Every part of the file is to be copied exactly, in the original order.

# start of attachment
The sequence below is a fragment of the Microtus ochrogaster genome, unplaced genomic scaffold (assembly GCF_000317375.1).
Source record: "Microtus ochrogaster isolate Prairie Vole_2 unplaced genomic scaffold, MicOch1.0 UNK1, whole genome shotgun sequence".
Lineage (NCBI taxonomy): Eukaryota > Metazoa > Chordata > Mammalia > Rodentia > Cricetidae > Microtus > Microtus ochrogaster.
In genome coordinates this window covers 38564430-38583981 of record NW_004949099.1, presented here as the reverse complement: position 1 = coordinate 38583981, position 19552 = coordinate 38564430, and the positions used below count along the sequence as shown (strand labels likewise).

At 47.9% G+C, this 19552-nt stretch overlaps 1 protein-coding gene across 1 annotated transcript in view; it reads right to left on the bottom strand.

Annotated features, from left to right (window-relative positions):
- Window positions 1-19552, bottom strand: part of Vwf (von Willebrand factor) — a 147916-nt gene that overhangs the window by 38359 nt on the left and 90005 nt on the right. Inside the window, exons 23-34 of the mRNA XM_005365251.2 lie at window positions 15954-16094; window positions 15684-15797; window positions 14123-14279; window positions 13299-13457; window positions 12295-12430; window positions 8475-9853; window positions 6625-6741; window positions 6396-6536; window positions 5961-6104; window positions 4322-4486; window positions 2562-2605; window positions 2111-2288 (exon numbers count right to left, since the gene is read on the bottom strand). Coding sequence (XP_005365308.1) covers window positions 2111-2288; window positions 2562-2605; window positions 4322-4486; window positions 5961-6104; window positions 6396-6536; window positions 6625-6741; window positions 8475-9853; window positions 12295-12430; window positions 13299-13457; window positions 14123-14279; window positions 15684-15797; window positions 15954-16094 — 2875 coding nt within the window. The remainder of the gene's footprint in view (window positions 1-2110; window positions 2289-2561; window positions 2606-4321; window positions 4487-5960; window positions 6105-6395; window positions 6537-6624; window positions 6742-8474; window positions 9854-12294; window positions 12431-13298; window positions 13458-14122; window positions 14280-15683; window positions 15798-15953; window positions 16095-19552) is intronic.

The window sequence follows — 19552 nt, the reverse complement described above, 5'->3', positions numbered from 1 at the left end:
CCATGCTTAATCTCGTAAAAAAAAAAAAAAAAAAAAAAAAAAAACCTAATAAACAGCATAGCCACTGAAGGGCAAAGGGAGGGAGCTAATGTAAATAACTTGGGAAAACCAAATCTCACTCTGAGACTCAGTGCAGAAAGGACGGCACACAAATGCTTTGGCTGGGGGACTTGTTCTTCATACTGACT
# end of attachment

The sequence below is a fragment of the Microtus ochrogaster genome, unplaced genomic scaffold (assembly GCF_000317375.1).
Source record: "Microtus ochrogaster isolate Prairie Vole_2 unplaced genomic scaffold, MicOch1.0 UNK1, whole genome shotgun sequence".
Lineage (NCBI taxonomy): Eukaryota > Metazoa > Chordata > Mammalia > Rodentia > Cricetidae > Microtus > Microtus ochrogaster.
In genome coordinates this window covers 38564430-38583981 of record NW_004949099.1, presented here as the reverse complement: position 1 = coordinate 38583981, position 19552 = coordinate 38564430, and the positions used below count along the sequence as shown (strand labels likewise).

At 47.9% G+C, this 19552-nt stretch overlaps 1 protein-coding gene across 1 annotated transcript in view; it reads right to left on the bottom strand.

Annotated features, from left to right (window-relative positions):
- Window positions 1-19552, bottom strand: part of Vwf (von Willebrand factor) — a 147916-nt gene that overhangs the window by 38359 nt on the left and 90005 nt on the right. Inside the window, exons 23-34 of the mRNA XM_005365251.2 lie at window positions 15954-16094; window positions 15684-15797; window positions 14123-14279; window positions 13299-13457; window positions 12295-12430; window positions 8475-9853; window positions 6625-6741; window positions 6396-6536; window positions 5961-6104; window positions 4322-4486; window positions 2562-2605; window positions 2111-2288 (exon numbers count right to left, since the gene is read on the bottom strand). Coding sequence (XP_005365308.1) covers window positions 2111-2288; window positions 2562-2605; window positions 4322-4486; window positions 5961-6104; window positions 6396-6536; window positions 6625-6741; window positions 8475-9853; window positions 12295-12430; window positions 13299-13457; window positions 14123-14279; window positions 15684-15797; window positions 15954-16094 — 2875 coding nt within the window. The remainder of the gene's footprint in view (window positions 1-2110; window positions 2289-2561; window positions 2606-4321; window positions 4487-5960; window positions 6105-6395; window positions 6537-6624; window positions 6742-8474; window positions 9854-12294; window positions 12431-13298; window positions 13458-14122; window positions 14280-15683; window positions 15798-15953; window positions 16095-19552) is intronic.

The window sequence follows — 19552 nt, the reverse complement described above, 5'->3', positions numbered from 1 at the left end:
CCATGCTTAATCTCGTAAAAAAAAAAAAAAAAAAAAAAAAAAAACCTAATAAACAGCATAGCCACTGAAGGGCAAAGGGAGGGAGCTAATGTAAATAACTTGGGAAAACCAAATCTCACTCTGAGACTCAGTGCAGAAAGGACGGCACACAAATGCTTTGGCTGGGGGACTTGTTCTTCATACTGACT